Saturday, 19 December 2015

Why Is It So Expensive To Live In London?


London. Capital City of England, home to the Queen, and one of the most popular cities on earth. Attracting over 16 million tourists in 2013, its charm is undeniable to those who come to visit.


See our YouTube video HERE.

But for those living in London, the story is quite different after the initial 'honeymoon period' of living in the world's greatest city passes. London is known not just for its exemplary Britishness and history but equally the dreadful cost of living suffered by its inhabitants, as sky high as the towers of Canary Wharf.

Just a few months ago, London overtook Hong Kong as the most expensive city in the world to live in- a surprising statistic when you consider that just seven years ago, London was ranked fifth. Since then (in dollar terms) the cost of working and living in the capital has risen by almost 40%, the third highest growth behind Rio De Janeiro and Sydney respectively. Consequently, we've been seeing some crazy stories, like about how this student finds it cheaper to commute from Poland weekly than live in London accommodation, and how renting an average place in Camden Town costs more than commuting from Madrid everyday. Even in Britain, London's housing is ludicrously expensive- while the nation's average house costs £299,000, according to the Greater London Authority, London's average price is currently over £530,000.

So what is the reason behind London's new status as the most costly city in the world to live in? Well, at the core of this complex issue is supply and demand. Simply put, prices are so high because demand is constantly increasing, as supply is decreasing.

It's not too difficult to see why demand for housing in London is so high- one of the most vibrant, iconic cities in the world, the capital of England is a very appealing place to live. Though it has been having its troubles, transport in London is unparalleled in the rest of Britain. There are all the shops, leisure centres, cinemas, theatres, restaurants, that an individual could desire.

But increasing numbers of people are unable to select which city they live in, solely based on these luxuries. For many people, employment is what matters, and the factor that is driving many people to London. While much of the British economy has been slowly recovering since 2008, London's economy has accelerated the fastest- meaning massive numbers of jobs have been created in the capital, such that in early 2014, London had 10 times more job vacancies than other British cities, such as Birmingham and Edinburgh. Jobs have played a significant role in peoples' decisions to move to London, driving up demand for housing.

Despite the 2008 crisis, the City of London has thrived, creating many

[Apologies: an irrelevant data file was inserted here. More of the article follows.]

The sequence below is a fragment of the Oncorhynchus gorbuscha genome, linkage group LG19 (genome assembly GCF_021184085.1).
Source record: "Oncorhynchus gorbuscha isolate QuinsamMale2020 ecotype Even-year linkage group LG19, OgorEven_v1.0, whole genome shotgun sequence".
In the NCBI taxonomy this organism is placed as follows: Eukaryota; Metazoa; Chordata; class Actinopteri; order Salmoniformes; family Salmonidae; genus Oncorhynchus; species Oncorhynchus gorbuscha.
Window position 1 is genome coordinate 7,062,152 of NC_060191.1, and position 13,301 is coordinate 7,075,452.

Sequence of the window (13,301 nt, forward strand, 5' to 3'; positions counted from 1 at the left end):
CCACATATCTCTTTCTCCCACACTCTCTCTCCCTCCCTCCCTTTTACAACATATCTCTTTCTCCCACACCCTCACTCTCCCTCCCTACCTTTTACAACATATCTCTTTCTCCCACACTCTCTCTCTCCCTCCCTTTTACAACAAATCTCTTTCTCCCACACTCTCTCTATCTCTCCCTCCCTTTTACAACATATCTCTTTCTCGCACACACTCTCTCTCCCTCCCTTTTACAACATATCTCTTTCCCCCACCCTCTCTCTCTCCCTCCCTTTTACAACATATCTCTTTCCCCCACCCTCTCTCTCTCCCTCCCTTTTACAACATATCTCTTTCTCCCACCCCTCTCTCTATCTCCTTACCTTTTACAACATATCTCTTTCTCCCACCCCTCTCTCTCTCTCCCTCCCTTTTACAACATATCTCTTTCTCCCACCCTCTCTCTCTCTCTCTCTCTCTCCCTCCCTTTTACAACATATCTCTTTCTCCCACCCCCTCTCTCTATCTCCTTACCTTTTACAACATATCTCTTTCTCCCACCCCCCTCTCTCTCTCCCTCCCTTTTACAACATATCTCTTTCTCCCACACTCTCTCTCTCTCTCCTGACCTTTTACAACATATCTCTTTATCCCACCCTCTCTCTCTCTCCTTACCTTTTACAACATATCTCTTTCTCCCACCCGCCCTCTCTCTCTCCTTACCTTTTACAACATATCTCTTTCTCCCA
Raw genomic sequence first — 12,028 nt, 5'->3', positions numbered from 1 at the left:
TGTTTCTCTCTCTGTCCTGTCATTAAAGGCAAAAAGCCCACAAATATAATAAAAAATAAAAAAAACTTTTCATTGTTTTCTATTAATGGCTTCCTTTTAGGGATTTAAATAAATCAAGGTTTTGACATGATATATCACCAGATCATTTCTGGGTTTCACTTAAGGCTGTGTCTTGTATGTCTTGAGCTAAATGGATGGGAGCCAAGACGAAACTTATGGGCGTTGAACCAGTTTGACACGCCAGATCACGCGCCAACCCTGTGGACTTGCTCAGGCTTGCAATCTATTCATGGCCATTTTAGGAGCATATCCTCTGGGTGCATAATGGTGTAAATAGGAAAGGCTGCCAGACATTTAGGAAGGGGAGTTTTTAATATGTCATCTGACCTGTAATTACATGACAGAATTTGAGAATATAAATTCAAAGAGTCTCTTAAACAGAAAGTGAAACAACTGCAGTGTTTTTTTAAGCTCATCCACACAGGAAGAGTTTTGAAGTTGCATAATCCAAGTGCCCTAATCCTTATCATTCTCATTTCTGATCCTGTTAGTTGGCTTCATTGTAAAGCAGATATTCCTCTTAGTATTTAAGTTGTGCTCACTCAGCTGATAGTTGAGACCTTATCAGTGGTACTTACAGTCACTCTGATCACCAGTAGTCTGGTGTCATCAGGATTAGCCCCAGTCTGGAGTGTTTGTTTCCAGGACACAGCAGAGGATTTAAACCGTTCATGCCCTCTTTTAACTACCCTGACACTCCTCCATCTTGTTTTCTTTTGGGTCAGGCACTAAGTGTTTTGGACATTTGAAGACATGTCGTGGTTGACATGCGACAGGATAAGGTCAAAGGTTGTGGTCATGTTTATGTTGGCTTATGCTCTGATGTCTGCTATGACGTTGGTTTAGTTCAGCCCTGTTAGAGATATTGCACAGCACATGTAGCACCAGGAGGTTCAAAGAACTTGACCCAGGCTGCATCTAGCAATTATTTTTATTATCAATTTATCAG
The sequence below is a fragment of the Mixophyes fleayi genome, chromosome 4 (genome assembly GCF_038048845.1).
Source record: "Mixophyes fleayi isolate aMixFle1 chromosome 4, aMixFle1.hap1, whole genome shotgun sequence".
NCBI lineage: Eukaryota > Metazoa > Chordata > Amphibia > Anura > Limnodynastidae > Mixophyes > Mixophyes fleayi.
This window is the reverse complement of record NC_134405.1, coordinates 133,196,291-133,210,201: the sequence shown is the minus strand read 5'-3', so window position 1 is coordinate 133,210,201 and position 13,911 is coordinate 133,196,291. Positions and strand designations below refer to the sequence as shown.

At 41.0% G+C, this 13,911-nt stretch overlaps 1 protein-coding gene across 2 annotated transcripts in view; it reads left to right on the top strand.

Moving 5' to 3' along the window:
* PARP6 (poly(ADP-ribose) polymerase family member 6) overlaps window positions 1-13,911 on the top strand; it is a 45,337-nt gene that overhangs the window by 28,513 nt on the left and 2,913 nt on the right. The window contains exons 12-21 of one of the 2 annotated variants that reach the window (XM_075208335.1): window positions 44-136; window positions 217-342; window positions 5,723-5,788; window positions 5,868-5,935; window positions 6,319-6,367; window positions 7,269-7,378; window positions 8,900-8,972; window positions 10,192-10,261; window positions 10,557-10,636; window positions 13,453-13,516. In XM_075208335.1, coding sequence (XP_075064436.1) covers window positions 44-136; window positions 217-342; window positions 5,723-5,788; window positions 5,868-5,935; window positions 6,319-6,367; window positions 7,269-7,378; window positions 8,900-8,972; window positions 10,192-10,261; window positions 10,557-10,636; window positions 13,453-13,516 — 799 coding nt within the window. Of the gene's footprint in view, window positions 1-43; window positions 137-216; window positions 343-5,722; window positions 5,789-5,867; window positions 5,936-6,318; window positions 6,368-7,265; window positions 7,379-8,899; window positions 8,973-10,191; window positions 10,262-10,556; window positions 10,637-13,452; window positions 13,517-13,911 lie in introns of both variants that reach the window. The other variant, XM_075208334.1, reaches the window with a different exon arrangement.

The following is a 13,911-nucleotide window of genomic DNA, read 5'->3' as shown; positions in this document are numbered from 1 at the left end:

high paid jobs.
However, the recent jobs boom in London has caused prices to rise in more ways than just this. It's important to look not just at how many jobs are available, but what types of jobs these are- and it is particularly noticeable that higher paid jobs make up a larger proportion of jobs in London than in most UK cities. The finance industry has particularly grown in stature in the past 30 years or so in London, despite shocks such as the recent 2008 crisis; data compiled by Z/Yen Group analysts concluded that London was the most competitive financial centre in the world, coming first above cities like New York and Singapore in every category tested.

Such an increase in high paid workers coming into London has meant that there has been a housing development boom, largely in luxury properties regular Londoners couldn't afford- pushing up the market prices, by as much as 7% in the last year.

Globalisation has further compounded this issue, allowing foreign wealthy individuals (the likes of Roman Abramovich and Lakshmi Mittal) to relocate to the capital, purchasing or building massively expensive properties at the same time. While foreign investment in the capital does indeed have its benefits, this aspect means that housing prices rise massively. Currently, almost 10% of the world's billionaires live in London (the highest proportion in the world), and the number of millionaires is also rising.

Both London's mayor and the government
have sought to take on London's housing crisis-
but their efforts have been relatively futile.  
Supply of affordable properties in London has not been keeping up with this rocketing demand. Despite George Osborne's efforts to stimulate home buying through schemes such as Help to Buy, which have made it easier for first time house buyers, not enough houses are being built. Mayor Boris Johnson's target is 42,000 homes built per year- but House of Commons research has suggested that over 80,000 would be required to meet demand.

With their financial power, wealthy individuals are able to purchase property in prime areas in central London- causing the average house prices of these areas to increase. Consequently, with a lack of new affordable housing developments in the centre, poorer people are being 'priced out'- forced to move to cheaper areas on the outskirts of the city. 
Mohammad Lone Editor